Since then, it’s sad to say that we are still not investing nearly enough in small scale agriculture, or women across the world, including in this country. But, what’s incredible to me is how much we have accomplished in the last 10 years with very little public investment or government support. And, that is because of the passion and commitment mostly of women who are determined to bring healthier and more sustainable food into their communities and homes.

FR: What are you most optimistic about for the future of agriculture, specifically for women farm owners and managers?

KH: To be honest, I think this is a difficult time, with so many challenges and relatively little public investment in the kind of infrastructure, research, financial and technical support that is needed to help sustainable, diversified farms thrive and grow.

On the other hand, there is tremendous support and growing demand from the general public for locally produced, healthy sustainable food, and I am optimistic that this demand will keep growing as people become more and more disillusioned with the industrial food system.

I think the key to future success is to keep educating consumers and food businesses about the value of good, clean, fair food and harnessing this demand and interest in a way that provides greater long term stability, economic opportunity and profitability for farmers and ranchers. I think women farmers and managers have a natural, strong community focus, and this will take them far since cultivating deeper connections with the broader community is a key element in a successful farm.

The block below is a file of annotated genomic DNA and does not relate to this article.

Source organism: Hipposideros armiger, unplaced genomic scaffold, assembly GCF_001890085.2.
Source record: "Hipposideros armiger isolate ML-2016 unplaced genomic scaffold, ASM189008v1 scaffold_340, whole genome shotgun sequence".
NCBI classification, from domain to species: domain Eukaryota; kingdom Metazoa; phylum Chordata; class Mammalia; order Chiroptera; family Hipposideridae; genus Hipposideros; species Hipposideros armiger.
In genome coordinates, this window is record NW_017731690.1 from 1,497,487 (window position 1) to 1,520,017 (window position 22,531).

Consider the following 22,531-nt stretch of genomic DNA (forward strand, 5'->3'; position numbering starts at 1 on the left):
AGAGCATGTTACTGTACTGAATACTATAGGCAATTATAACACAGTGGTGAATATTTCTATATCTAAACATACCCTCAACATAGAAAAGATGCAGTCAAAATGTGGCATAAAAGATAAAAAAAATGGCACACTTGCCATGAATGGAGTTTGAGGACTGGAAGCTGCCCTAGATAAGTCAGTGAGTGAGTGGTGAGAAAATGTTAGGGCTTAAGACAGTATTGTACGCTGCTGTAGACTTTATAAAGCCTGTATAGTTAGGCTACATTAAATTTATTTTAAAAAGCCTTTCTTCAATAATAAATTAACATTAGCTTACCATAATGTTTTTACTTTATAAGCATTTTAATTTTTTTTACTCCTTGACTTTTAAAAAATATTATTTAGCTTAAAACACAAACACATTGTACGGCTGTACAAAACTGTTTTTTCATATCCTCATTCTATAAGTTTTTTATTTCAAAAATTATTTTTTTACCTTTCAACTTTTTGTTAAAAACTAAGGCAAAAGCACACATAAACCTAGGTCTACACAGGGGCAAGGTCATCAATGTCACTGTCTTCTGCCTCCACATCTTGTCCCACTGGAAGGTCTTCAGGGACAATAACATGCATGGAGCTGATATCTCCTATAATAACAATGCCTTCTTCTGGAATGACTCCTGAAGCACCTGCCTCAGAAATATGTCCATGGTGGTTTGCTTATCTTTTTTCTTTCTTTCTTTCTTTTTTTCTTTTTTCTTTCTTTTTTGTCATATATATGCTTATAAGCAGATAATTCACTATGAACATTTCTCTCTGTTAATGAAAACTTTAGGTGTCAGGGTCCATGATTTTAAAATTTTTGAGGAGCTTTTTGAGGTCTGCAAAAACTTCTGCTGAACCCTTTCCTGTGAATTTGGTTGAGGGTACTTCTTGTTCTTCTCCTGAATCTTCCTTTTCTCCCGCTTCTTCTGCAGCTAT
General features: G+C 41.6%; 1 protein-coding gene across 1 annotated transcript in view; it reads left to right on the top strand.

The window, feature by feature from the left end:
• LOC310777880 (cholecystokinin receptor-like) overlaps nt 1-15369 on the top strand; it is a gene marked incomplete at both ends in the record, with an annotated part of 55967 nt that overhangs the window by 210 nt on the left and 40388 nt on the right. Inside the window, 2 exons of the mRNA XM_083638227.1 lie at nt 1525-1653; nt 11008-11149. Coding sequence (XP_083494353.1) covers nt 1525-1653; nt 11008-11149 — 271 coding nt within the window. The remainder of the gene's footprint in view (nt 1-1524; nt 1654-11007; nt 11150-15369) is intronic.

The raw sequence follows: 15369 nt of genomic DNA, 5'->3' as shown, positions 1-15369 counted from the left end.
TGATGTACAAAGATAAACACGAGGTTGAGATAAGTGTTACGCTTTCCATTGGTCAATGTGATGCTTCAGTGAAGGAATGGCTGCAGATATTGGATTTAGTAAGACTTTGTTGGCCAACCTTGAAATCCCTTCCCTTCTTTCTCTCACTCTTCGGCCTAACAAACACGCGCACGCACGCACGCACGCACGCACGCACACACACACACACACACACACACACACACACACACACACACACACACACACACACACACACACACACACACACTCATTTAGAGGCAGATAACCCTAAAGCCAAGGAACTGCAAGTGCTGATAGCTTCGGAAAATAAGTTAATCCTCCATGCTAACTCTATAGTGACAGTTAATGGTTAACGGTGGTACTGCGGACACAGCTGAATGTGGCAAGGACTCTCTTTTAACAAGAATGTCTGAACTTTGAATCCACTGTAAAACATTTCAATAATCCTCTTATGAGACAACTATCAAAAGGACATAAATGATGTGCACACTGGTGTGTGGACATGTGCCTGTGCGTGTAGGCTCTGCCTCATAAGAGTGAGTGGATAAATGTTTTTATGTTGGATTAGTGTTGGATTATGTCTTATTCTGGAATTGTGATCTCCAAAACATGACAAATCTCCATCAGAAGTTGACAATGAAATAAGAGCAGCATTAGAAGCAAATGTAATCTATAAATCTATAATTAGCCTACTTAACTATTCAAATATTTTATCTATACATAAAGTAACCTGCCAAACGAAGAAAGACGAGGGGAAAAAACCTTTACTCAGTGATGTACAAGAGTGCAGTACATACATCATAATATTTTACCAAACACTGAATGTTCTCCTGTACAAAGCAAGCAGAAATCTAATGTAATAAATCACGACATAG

Finally, I’m extremely heartened by and optimistic about the tremendous interest in farming among young people, especially young women. We need to do everything we can to help young farmers succeed since they are the future of good food in this country!

Thank you Kari for sharing with our community! Presentations and handouts from the 4th National WFAN Conference,”Cultivating Our Food, Farms and Future,” are now available online

To learn more about the growing number of US women famers, women farmer networks and women in ag funding opportunities, check out our brand-new Women in Agriculture Toolkit!

If you have questions or words of wisdom about women in agriculture, visit our Conversations Page and post a question or comment!

If you have other great resources to share, get in touch with Eva:

2 Thoughts on “The Growth & Impact of Women in Agriculture ~ Q&A with EWG’s Kari Hamerschlag

  1. Mar Kelly on December 13, 2013 at 8:21 am said:

    I saw Kari’s talk at the conference but it is alot to absorb. These were great questions and Kari’s responses shows the changing demography, challenges faced by women in farming and hope the progress will occur.
    I think Sustainable ecologically-based agriculture is the solution to environmental, health and justice issues in our country and abroad. Women do need to bring their skills and energy to the farmer, statehouses and Washington. It is interesting that women are the leaders in this area so we need to stick together!

  2. Pingback: The Growth and Impact of Women in Agriculture: WFAN Conference 2013 | millslegacy

Leave a Reply

Your email address will not be published. Required fields are marked *

Post Navigation